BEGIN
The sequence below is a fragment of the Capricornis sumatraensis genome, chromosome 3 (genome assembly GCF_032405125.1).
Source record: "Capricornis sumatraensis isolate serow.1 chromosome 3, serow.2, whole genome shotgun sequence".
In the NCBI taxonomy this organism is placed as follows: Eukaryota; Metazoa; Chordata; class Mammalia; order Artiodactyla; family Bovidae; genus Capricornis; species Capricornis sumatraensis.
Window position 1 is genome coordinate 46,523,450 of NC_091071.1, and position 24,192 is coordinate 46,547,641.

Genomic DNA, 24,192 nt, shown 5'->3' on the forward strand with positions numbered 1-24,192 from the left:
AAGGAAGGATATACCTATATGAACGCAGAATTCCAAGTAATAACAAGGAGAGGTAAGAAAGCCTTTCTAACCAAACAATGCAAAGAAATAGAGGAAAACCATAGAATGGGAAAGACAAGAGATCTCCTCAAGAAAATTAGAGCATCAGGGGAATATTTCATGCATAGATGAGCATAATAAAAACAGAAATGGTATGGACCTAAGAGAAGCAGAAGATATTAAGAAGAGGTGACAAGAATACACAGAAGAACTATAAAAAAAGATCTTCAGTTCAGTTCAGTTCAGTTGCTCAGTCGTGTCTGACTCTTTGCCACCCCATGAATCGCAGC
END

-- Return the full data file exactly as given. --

The sequence below is a fragment of the Capricornis sumatraensis genome, chromosome 3 (genome assembly GCF_032405125.1).
Source record: "Capricornis sumatraensis isolate serow.1 chromosome 3, serow.2, whole genome shotgun sequence".
In the NCBI taxonomy this organism is placed as follows: Eukaryota; Metazoa; Chordata; class Mammalia; order Artiodactyla; family Bovidae; genus Capricornis; species Capricornis sumatraensis.
Window position 1 is genome coordinate 46,523,450 of NC_091071.1, and position 24,192 is coordinate 46,547,641.

Genomic DNA, 24,192 nt, shown 5'->3' on the forward strand with positions numbered 1-24,192 from the left:
AAGGAAGGATATACCTATATGAACGCAGAATTCCAAGTAATAACAAGGAGAGGTAAGAAAGCCTTTCTAACCAAACAATGCAAAGAAATAGAGGAAAACCATAGAATGGGAAAGACAAGAGATCTCCTCAAGAAAATTAGAGCATCAGGGGAATATTTCATGCATAGATGAGCATAATAAAAACAGAAATGGTATGGACCTAAGAGAAGCAGAAGATATTAAGAAGAGGTGACAAGAATACACAGAAGAACTATAAAAAAAGATCTTCAGTTCAGTTCAGTTCAGTTGCTCAGTCGTGTCTGACTCTTTGCCACCCCATGAATCGCAGC